The FP7 project INTERLINKS, coordinated by the European Centre, has made a significant contribution to knowledge about emerging long-term care systems in Europe: through the accumulation of policy and practice examples on an interactive web-based Framework for long-term care. This paper by Jenny Billings (Kent University) and Kai Leichsenring, published by the International Journal of Integrated Care, provides a critical overview of the theoretical and methodological approaches used to develop and implement the INTERLINKS Framework for long-term care. It concludes that robust evidence and comparability across European countries remain problematic due to the current and growing complexity and diversity of long-term care policies. Read more

Past Events

Oxford Conference on 'Pre-Distributive Social Policy'
Pieter Vanhuysse presented on the politics of justice in aging societies at St Catherine’s College, Oxford during the workshop on ‘Pre-Distributive Social Policy: Future Changes in Welfare Societies’. Organized by the Policy Network, the Foundation for European Progressive Studies, and the Renner Institut, this workshop brought together scholars such as Peter Hall, Julian Legrand, David Sockice, John Stephens, Paul Gregg, Bruno Palier, Ann Wren, and Marius Busemeyer to discuss the role of regulation, asset-based welfare, movements and skills for a future vision of progressive social policy.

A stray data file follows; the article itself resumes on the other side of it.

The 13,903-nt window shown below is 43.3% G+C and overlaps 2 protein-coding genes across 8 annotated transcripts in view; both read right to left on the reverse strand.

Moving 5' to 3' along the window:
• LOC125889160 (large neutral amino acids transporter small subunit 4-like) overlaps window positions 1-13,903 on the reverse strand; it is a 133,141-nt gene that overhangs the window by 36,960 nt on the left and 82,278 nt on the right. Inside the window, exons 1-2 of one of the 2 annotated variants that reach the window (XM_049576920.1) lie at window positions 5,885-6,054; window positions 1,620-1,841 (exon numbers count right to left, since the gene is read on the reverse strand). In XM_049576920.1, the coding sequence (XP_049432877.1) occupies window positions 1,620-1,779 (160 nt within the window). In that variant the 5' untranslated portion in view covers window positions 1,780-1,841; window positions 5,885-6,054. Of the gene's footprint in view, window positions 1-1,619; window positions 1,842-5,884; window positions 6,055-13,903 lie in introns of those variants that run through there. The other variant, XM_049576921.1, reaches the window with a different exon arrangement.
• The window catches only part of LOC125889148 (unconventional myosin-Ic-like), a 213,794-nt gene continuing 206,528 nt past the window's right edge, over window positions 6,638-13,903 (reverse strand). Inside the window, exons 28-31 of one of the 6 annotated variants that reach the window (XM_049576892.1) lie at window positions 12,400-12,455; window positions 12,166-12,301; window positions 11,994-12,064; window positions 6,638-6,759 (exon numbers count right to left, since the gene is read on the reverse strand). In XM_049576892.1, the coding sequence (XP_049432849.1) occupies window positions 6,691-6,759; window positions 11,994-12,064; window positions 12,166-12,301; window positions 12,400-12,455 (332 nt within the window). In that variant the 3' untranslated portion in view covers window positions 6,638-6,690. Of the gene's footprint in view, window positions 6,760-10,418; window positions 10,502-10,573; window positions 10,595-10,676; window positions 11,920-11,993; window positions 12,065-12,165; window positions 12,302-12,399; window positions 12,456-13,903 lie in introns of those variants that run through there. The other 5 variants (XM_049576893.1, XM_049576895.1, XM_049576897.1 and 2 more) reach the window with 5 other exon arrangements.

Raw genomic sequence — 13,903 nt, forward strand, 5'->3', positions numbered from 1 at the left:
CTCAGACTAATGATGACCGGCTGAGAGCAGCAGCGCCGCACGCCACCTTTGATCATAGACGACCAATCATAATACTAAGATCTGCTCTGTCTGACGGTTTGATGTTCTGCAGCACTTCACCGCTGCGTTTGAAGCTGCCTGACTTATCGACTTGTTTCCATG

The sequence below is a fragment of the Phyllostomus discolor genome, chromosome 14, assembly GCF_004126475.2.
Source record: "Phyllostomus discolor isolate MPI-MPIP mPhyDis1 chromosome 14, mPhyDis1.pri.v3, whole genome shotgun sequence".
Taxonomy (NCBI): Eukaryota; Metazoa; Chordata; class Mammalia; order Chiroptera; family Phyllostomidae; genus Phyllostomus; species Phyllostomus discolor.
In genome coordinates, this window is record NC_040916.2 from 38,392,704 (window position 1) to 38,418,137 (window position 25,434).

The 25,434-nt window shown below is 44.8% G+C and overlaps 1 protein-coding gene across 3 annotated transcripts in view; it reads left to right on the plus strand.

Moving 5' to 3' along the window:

ESRC Research Methods Festival, 8-10 July, St Catherine?s College, Oxford
Professor Bernd Marin participated in the session on cross-national research at the ESRC Research Methods Festival with a presentation on ‘Key Social Policy Challenges Identified from Cross-National Research in UN-European Countries’. This session, convened by Professor Asghar Zaidi, offers presentations from major international organisations (namely the UN, the European Commission, the European Centre Vienna, HelpAge International), and draws on their substantive cross-national research. The presentations highlight the benefits and limitations of comparative research methods. They also discuss how the key challenges of diversity in norms and contexts across nations and lack of international comparability of data are dealt with, and what challenges still remain unresolved (or partly resolved) that inhibit reaping full benefits of the comparative research.